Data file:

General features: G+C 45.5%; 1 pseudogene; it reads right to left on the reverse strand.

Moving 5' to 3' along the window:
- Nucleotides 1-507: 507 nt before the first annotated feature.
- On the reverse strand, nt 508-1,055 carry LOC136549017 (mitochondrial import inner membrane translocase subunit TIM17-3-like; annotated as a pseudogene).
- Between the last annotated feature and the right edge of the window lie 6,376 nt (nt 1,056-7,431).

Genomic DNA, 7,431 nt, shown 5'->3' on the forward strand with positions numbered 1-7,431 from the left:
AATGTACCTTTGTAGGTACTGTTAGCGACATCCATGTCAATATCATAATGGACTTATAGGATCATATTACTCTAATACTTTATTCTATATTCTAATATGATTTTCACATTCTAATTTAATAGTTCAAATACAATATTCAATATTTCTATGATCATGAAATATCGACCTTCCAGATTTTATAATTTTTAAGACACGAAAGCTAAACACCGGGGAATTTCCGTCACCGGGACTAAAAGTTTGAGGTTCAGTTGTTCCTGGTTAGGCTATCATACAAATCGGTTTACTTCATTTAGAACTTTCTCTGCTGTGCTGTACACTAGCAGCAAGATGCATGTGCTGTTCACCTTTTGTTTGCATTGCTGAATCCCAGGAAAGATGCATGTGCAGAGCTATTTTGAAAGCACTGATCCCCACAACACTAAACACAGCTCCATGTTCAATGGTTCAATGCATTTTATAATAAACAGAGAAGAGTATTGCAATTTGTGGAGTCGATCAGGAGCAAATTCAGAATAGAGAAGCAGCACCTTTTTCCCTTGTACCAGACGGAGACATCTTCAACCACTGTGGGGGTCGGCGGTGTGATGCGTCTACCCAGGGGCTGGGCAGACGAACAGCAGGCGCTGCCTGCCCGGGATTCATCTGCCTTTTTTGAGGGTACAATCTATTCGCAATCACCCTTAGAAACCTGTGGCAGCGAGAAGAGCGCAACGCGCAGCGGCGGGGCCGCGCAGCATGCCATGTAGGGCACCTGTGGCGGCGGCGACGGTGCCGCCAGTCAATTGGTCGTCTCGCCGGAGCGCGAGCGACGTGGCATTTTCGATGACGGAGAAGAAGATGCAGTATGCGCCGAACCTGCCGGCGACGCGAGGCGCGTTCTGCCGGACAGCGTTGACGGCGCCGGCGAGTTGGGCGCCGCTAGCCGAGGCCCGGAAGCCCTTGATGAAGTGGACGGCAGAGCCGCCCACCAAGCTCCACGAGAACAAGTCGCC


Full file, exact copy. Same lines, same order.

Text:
General features: G+C 45.5%; 1 pseudogene; it reads right to left on the reverse strand.

Moving 5' to 3' along the window:
- Nucleotides 1-507: 507 nt before the first annotated feature.
- On the reverse strand, nt 508-1,055 carry LOC136549017 (mitochondrial import inner membrane translocase subunit TIM17-3-like; annotated as a pseudogene).
- Between the last annotated feature and the right edge of the window lie 6,376 nt (nt 1,056-7,431).

Genomic DNA, 7,431 nt, shown 5'->3' on the forward strand with positions numbered 1-7,431 from the left:
AATGTACCTTTGTAGGTACTGTTAGCGACATCCATGTCAATATCATAATGGACTTATAGGATCATATTACTCTAATACTTTATTCTATATTCTAATATGATTTTCACATTCTAATTTAATAGTTCAAATACAATATTCAATATTTCTATGATCATGAAATATCGACCTTCCAGATTTTATAATTTTTAAGACACGAAAGCTAAACACCGGGGAATTTCCGTCACCGGGACTAAAAGTTTGAGGTTCAGTTGTTCCTGGTTAGGCTATCATACAAATCGGTTTACTTCATTTAGAACTTTCTCTGCTGTGCTGTACACTAGCAGCAAGATGCATGTGCTGTTCACCTTTTGTTTGCATTGCTGAATCCCAGGAAAGATGCATGTGCAGAGCTATTTTGAAAGCACTGATCCCCACAACACTAAACACAGCTCCATGTTCAATGGTTCAATGCATTTTATAATAAACAGAGAAGAGTATTGCAATTTGTGGAGTCGATCAGGAGCAAATTCAGAATAGAGAAGCAGCACCTTTTTCCCTTGTACCAGACGGAGACATCTTCAACCACTGTGGGGGTCGGCGGTGTGATGCGTCTACCCAGGGGCTGGGCAGACGAACAGCAGGCGCTGCCTGCCCGGGATTCATCTGCCTTTTTTGAGGGTACAATCTATTCGCAATCACCCTTAGAAACCTGTGGCAGCGAGAAGAGCGCAACGCGCAGCGGCGGGGCCGCGCAGCATGCCATGTAGGGCACCTGTGGCGGCGGCGACGGTGCCGCCAGTCAATTGGTCGTCTCGCCGGAGCGCGAGCGACGTGGCATTTTCGATGACGGAGAAGAAGATGCAGTATGCGCCGAACCTGCCGGCGACGCGAGGCGCGTTCTGCCGGACAGCGTTGACGGCGCCGGCGAGTTGGGCGCCGCTAGCCGAGGCCCGGAAGCCCTTGATGAAGTGGACGGCAGAGCCGCCCACCAAGCTCCACGAGAACAAGTCGCC